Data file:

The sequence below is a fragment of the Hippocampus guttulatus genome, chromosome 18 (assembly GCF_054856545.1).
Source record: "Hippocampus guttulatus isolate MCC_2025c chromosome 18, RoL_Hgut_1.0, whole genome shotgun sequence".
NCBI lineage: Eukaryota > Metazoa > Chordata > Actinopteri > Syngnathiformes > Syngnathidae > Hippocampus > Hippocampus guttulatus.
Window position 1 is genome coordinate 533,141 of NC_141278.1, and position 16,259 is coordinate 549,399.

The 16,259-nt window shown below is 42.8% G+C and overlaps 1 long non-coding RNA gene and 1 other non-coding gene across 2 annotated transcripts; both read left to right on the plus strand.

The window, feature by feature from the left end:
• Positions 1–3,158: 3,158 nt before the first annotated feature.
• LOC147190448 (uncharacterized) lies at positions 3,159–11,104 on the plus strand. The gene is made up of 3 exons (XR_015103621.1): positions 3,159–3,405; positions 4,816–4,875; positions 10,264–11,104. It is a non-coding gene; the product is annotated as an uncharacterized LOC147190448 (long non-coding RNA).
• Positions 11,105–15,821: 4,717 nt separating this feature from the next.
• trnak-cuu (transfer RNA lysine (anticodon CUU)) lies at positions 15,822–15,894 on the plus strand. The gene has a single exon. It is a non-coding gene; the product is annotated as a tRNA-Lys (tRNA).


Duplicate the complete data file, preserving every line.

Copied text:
The sequence below is a fragment of the Hippocampus guttulatus genome, chromosome 18 (assembly GCF_054856545.1).
Source record: "Hippocampus guttulatus isolate MCC_2025c chromosome 18, RoL_Hgut_1.0, whole genome shotgun sequence".
NCBI lineage: Eukaryota > Metazoa > Chordata > Actinopteri > Syngnathiformes > Syngnathidae > Hippocampus > Hippocampus guttulatus.
Window position 1 is genome coordinate 533,141 of NC_141278.1, and position 16,259 is coordinate 549,399.

The 16,259-nt window shown below is 42.8% G+C and overlaps 1 long non-coding RNA gene and 1 other non-coding gene across 2 annotated transcripts; both read left to right on the plus strand.

The window, feature by feature from the left end:
• Positions 1–3,158: 3,158 nt before the first annotated feature.
• LOC147190448 (uncharacterized) lies at positions 3,159–11,104 on the plus strand. The gene is made up of 3 exons (XR_015103621.1): positions 3,159–3,405; positions 4,816–4,875; positions 10,264–11,104. It is a non-coding gene; the product is annotated as an uncharacterized LOC147190448 (long non-coding RNA).
• Positions 11,105–15,821: 4,717 nt separating this feature from the next.
• trnak-cuu (transfer RNA lysine (anticodon CUU)) lies at positions 15,822–15,894 on the plus strand. The gene has a single exon. It is a non-coding gene; the product is annotated as a tRNA-Lys (tRNA).